|The Brooklyn Museum's 2004 new entrance.|
If it were in any other American city besides New York, the Brooklyn Museum would be recognized as the great encyclopedic museum it is. It's one of the oldest art museums in the country (McKim, Mead & White designed the Beaux-Arts building in 1893) and, at 560,00 square-feet, and with about one million objects in the collection, it's one of the biggest. Best of all, the Brooklyn Museum takes its educational mission seriously, and it’s a truly welcoming community institution that tries to make a diverse population feel comfortable.
|One of the many seating areas – Luce Center for American Art, fifth floor.|
In 1993, they renovated 30,000 square feet of gallery space on the third, fourth and fifth floors of the west wing – the Morris A. and Meyer Schapiro Wing – where they house special exhibitions and their great collection of Egyptian art. They redesigned the galleries to be flowing, gracious and colorful.
|Ancient Egyptian Art, Late Eighteenth Dynasty (beginning with Tutankhamun) – third floor.|
|Ancient Egyptian Art – third floor.|
I saw several excellent shows this visit — two of the solo shows in particular impressed me, but in very different ways. I found the huge show of the African artist El Anatsui, Gravity and Grace, surprisingly powerful. I didn't care for his work when I saw it a few months ago at the Jack Shainman Gallery in Chelsea. I thought, materials aside, it was boring academic abstraction. But those were all relatively flat wall works, while these are transparent, undulating, enormous hanging sculptures and reliefs, and are thrilling to see.
|Installation view, El Anatsui, Gli (Wall), 2010, aluminum and copper wire (courtesy of the artist and Jack Shainman Gallery) – fifth floor.|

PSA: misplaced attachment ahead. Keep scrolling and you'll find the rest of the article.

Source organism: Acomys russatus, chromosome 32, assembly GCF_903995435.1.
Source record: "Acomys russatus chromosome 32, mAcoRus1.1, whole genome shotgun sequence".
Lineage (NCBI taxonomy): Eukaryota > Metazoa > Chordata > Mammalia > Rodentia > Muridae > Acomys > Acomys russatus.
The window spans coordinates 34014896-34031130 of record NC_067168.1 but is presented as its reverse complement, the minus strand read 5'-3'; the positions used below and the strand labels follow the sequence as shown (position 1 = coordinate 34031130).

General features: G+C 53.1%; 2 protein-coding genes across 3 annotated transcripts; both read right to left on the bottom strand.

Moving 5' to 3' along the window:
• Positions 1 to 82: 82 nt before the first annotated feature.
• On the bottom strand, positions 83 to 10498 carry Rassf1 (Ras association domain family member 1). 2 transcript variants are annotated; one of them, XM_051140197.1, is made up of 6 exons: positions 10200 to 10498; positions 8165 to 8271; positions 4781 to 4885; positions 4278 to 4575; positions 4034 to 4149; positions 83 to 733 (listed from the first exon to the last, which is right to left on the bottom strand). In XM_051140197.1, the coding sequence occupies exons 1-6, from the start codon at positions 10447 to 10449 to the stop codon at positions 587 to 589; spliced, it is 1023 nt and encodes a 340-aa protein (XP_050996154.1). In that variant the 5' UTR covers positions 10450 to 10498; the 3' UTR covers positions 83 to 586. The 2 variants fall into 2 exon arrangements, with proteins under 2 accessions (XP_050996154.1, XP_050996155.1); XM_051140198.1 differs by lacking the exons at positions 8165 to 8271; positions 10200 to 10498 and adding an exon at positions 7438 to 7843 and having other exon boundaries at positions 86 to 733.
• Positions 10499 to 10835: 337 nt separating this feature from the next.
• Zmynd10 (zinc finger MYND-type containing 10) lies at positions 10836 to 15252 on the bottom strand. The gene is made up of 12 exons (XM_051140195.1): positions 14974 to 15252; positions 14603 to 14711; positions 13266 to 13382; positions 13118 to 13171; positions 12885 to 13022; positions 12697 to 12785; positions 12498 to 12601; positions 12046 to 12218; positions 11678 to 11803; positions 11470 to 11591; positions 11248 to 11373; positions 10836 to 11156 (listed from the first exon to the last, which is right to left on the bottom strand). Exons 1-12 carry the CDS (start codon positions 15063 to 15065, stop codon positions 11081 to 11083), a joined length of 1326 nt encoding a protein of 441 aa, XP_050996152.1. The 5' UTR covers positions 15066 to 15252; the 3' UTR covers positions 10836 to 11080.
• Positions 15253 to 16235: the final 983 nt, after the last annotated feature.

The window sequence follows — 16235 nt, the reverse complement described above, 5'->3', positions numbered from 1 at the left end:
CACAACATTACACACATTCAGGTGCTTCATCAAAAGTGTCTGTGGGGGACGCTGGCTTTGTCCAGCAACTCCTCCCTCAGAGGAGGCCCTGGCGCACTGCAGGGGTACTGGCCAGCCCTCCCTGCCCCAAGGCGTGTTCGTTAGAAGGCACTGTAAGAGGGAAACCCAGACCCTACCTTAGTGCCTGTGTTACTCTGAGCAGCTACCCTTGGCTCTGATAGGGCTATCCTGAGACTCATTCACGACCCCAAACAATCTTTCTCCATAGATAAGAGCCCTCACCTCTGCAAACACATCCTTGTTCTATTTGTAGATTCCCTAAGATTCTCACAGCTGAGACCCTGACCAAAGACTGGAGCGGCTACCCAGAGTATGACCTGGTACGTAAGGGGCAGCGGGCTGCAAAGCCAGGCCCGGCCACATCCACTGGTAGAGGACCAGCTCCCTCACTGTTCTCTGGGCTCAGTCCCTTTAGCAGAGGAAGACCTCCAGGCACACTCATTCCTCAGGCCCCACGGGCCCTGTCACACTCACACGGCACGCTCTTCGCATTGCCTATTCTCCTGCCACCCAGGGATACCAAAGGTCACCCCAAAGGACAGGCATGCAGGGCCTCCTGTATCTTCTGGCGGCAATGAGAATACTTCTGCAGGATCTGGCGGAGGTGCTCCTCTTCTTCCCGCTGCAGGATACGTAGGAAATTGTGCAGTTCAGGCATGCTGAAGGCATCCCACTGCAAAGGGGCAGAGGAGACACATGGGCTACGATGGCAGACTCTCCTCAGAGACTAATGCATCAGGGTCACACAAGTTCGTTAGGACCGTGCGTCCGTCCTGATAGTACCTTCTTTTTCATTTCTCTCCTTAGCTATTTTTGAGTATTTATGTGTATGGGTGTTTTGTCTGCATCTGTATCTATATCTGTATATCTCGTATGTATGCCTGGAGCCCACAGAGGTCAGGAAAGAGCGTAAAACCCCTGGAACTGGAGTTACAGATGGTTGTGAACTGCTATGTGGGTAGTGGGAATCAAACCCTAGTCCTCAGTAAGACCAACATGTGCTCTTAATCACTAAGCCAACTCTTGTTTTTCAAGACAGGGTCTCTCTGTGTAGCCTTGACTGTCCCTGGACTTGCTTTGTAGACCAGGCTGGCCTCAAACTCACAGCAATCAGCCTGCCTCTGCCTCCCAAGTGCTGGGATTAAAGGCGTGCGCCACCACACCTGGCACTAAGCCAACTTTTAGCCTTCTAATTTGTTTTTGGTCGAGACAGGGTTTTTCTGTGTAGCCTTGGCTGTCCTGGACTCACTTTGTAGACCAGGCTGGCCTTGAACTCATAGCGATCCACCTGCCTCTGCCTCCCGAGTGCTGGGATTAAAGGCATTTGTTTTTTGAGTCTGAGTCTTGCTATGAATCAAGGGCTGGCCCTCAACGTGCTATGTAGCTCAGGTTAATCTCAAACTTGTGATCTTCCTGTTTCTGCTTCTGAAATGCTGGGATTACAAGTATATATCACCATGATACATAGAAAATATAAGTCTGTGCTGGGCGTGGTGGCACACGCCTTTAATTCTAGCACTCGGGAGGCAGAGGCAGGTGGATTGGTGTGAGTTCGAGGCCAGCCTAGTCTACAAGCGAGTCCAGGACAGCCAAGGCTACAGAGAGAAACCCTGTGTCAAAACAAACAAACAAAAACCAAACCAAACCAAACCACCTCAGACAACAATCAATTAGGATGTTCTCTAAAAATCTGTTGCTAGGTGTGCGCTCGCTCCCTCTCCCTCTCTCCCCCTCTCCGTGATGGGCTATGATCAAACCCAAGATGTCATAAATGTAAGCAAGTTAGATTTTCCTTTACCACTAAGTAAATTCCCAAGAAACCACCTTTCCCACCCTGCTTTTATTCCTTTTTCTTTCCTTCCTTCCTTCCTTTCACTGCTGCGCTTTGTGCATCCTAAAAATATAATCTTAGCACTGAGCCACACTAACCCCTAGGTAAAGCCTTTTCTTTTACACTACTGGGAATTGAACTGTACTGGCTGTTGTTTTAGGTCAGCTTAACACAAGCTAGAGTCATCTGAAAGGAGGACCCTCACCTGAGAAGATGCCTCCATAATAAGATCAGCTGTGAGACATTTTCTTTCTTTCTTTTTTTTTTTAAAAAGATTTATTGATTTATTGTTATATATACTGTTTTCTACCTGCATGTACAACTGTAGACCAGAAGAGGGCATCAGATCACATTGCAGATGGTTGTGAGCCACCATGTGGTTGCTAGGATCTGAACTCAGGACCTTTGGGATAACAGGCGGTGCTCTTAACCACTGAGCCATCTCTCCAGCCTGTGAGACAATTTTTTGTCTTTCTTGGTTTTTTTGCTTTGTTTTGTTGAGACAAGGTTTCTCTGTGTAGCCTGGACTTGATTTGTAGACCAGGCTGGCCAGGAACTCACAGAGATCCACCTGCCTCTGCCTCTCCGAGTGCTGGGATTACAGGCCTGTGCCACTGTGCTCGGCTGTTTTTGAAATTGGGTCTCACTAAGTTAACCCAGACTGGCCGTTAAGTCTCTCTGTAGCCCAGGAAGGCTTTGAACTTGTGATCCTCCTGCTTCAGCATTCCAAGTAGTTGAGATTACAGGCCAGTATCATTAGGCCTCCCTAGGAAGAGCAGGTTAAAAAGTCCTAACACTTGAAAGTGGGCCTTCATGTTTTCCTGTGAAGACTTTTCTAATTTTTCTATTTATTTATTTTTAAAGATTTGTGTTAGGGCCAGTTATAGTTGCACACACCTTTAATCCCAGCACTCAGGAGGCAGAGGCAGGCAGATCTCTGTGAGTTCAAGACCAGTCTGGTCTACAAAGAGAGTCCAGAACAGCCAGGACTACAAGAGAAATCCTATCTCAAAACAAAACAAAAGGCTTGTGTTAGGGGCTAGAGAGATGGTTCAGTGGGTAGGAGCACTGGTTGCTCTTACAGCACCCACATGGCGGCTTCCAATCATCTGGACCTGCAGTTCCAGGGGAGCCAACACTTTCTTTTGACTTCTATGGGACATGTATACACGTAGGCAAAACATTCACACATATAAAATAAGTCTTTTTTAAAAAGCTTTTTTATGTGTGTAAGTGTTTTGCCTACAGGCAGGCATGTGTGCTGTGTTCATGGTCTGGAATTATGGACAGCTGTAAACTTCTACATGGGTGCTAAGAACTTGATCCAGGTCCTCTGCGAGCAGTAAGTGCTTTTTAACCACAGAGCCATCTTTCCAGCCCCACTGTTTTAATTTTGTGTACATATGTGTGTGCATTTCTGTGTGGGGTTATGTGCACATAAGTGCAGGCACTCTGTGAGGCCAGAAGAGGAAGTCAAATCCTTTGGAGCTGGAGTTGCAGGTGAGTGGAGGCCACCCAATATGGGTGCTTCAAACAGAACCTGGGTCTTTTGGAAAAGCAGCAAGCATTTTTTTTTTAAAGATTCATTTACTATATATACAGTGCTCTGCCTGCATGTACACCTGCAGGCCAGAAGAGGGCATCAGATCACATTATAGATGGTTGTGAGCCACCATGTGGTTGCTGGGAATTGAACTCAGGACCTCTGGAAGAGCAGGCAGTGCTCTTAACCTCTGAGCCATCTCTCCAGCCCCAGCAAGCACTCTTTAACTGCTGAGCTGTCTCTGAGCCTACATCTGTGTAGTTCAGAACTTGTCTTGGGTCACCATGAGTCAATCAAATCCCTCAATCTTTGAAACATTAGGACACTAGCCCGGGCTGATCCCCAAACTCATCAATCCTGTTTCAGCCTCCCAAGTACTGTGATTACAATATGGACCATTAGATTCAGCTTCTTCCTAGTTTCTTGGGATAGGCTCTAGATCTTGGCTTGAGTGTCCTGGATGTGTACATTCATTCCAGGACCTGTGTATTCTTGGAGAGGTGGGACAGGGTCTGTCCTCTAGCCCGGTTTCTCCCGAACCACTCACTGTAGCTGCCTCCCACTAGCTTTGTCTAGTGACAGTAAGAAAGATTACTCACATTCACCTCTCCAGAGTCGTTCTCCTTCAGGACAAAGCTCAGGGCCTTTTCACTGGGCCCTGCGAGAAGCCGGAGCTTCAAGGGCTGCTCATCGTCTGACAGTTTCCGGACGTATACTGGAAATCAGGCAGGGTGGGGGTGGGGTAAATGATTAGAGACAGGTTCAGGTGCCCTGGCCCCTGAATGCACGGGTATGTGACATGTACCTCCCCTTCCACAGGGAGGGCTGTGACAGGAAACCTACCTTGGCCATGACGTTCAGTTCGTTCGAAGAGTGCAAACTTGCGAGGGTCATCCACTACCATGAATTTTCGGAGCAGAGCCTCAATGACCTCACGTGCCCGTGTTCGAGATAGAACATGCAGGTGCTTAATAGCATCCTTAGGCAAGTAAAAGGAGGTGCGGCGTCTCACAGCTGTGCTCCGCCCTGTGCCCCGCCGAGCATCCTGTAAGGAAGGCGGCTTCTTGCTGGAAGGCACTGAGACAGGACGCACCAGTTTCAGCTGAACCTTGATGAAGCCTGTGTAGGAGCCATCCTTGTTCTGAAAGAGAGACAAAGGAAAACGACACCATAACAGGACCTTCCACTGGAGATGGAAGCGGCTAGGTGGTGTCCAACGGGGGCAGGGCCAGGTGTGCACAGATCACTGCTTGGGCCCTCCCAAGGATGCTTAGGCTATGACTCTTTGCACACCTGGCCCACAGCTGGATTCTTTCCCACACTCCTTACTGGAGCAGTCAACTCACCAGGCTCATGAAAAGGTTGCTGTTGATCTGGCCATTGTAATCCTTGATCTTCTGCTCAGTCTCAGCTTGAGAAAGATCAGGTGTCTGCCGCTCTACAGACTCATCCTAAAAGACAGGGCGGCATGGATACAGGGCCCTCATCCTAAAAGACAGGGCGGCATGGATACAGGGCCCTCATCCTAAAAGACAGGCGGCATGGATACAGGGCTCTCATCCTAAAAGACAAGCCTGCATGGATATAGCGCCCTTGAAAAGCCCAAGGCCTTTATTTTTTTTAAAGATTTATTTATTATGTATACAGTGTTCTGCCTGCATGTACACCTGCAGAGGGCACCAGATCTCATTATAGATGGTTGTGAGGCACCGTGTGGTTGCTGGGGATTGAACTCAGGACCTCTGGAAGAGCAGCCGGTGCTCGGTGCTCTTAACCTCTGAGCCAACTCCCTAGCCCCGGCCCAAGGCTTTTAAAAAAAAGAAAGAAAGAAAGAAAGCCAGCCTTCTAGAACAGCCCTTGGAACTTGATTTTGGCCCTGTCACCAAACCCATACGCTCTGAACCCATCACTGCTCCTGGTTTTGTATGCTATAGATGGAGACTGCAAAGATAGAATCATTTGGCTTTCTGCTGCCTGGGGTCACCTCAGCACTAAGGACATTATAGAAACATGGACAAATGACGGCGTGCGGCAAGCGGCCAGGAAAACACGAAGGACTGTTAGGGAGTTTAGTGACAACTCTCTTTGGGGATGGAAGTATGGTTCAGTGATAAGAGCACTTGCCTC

|LaToya Ruby Frazier / A Haunted Capital – second floor.|
|Beaux-Arts Court with European paintings installed along the perimeter.|
|The Colonial Period Galleries – fifth floor.|
|Luce Center for American Art, Visible Storage Study Center – fifth floor.|
Another thing that distinguishes the Brooklyn Museum from other New York museums is the myriad ways they go about educating people about the art on view: videos, free brochures (I picked up six of them), an informative and fast website, a blog, and even a free app; and of course wall labels — each enlivened with graphics. (One of my favorites explains why the noses of Egyptian sculptures are frequently broken — it's not just accidents. Go to the Museum and learn why.)
|One of many video areas — this for the exhibition African Innovations: Art That Moves – first floor.|
|Installation view, Connecting Cultures - Connecting People – first floor.|
|Installation view of Life, Death, and Transformations in the Americas - a long-term installation – fifth floor.|
|Contemporary Art Gallery, Jessica Jackson Hutchins, Kitchen Table Allegory, 2010 in foreground – fourth floor.|
|Entrance to the 18th-Century Period Rooms, right off the Contemporary Art Galleries – fourth floor.|
|Erotic Composition, Ptolemaic Period, 305 - 30 B.C., limestone, painted, 6 ½ x 6 11/16 x 3 ¾ inches (Brooklyn Museum, 58.13) - third floor.|